For another project, led by teacher and artist Pol Taverne, the students were inspired by a walk through the Wadden Sea area in which they collected natural materials. This was followed by a print workshop in which the students produced prints based on their findings. When we spoke to her, Taverne pointed to the artificiality of this exercise: the cliché of going back to nature for inspiration. She suggested that the project subverted the dominant idea that all human traces left on the planet are necessarily negative, blurring the boundaries between human artifice and the natural world.
The (A)politics of Art
Throughout our interviews, teachers and students alike stressed either the political or apolitical aspects of their projects. De Lange argued that we are at a turning point and need to start looking forward instead of backward. However, she also asked whether it is fair to ask this generation of artists to solve the mess they have not created. Artist and project leader Marko Lulic also felt that asking the students to change the world in three days would put far too much pressure on them. Professor Ann-Sophie Lehmann, on the other hand, took a much stronger stance: “We have to take responsibility,” she stated, even though, she added, at times that might feel uncomfortable. Some of the students certainly shared this opinion, as can be seen from the project No Guts No Glory. Marko Lulic said that many of the projects were much more political than he had expected, although he also stated: “There is, of course, no art that isn’t political.” Although art can be political to different extents, he argued, even claiming to be apolitical is a political decision: “Like science, art is not neutral.”
Art and Academia
Another recurring theme in our interviews revolved around the difference in approaches to the Anthropocene between artists and academics. De Lange was emphatic on the extent to which artists look at an issue from “all angles,” in constant dialogue with each other, united by their curiosity and unlikely to find a single answer. American literary scholar Cary Wolfe, whom Frame interviewed for their Anthropocene issue, took a similar stance: “I think, as I argued in What Is Posthumanism?, that art is an absolutely crucial part of this conversation. And it’s crucial because the medium that I work in, compared to the media that artists work in, is a very impoverished medium: it’s words, it’s texts. For artists, the value of art, or one of the values of art in these conversations, is that art can engage in “non-propositional conceptualization” of problems, in ways that are not limited by the textual medium, and that are not limited by the logical form of argumentation and so on.” Our interviewees confirmed this belief, insisting on art’s ability to show us obscurities and subjectivities in a way that writing is perhaps less able to, bound as it is by definition and the structures of language.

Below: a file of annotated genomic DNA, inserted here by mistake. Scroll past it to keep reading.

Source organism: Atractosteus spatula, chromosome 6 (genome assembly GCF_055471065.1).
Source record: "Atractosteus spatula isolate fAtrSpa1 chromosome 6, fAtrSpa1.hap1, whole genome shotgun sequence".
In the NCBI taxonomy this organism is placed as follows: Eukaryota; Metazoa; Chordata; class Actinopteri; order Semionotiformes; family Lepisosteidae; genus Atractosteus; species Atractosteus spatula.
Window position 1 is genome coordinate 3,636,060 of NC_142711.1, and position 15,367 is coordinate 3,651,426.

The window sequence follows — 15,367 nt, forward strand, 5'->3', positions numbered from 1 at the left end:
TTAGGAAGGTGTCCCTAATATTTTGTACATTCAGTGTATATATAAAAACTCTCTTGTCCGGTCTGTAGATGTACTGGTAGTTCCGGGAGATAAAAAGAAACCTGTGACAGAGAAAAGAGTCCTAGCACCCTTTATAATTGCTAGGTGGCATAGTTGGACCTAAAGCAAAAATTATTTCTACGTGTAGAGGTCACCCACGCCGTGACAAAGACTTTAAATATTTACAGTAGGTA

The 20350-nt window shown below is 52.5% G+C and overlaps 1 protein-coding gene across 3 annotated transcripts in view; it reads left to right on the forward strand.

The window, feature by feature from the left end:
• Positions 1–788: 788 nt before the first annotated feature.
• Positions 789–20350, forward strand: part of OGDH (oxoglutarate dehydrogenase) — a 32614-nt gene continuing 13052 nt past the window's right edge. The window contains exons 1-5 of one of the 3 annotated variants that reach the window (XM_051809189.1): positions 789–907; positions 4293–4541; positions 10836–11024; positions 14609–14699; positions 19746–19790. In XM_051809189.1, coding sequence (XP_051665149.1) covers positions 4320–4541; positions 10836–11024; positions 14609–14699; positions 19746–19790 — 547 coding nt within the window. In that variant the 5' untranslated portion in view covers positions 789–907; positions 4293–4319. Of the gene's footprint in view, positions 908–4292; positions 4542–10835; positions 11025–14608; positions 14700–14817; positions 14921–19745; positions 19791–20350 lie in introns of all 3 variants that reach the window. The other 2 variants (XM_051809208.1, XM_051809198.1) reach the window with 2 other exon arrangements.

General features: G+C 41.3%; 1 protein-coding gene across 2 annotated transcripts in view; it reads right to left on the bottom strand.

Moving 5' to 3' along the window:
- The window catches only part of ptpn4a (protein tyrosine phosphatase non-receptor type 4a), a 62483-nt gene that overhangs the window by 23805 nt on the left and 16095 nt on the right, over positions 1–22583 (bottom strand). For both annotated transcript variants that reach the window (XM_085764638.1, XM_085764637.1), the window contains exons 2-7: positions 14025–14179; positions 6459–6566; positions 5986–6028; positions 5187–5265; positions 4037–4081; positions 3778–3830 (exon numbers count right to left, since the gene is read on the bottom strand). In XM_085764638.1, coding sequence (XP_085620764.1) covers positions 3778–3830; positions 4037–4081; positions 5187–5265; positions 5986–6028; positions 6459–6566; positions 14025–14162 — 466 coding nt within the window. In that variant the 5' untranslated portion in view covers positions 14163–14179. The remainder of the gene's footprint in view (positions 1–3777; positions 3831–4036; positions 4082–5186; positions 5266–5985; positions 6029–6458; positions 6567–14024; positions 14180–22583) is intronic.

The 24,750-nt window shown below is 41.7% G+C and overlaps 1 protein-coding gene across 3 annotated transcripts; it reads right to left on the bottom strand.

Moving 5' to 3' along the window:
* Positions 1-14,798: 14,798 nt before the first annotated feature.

Despite having only discussed a fraction of the creative artworks and conversations we encountered at the Minerva Art Academy, it is clear that the idea of the Anthropocene has spread out of university lecture halls and is being used in ways that go beyond the imagination of anyone but an artist. Although it is unreasonable to look to artists to come up with solutions for environmental issues that have developed over decades, if we can find people willing to take the responsibility, create awareness, and come up with solutions, sometimes idealistic, sometimes practical, we will be very lucky. And in many respects Minerva’s Anthropocene week did just this – confusing, extending and bringing new questions and perspectives to our own conception of the Anthropocene – demanding attention on an urgent situation that is not about to disappear.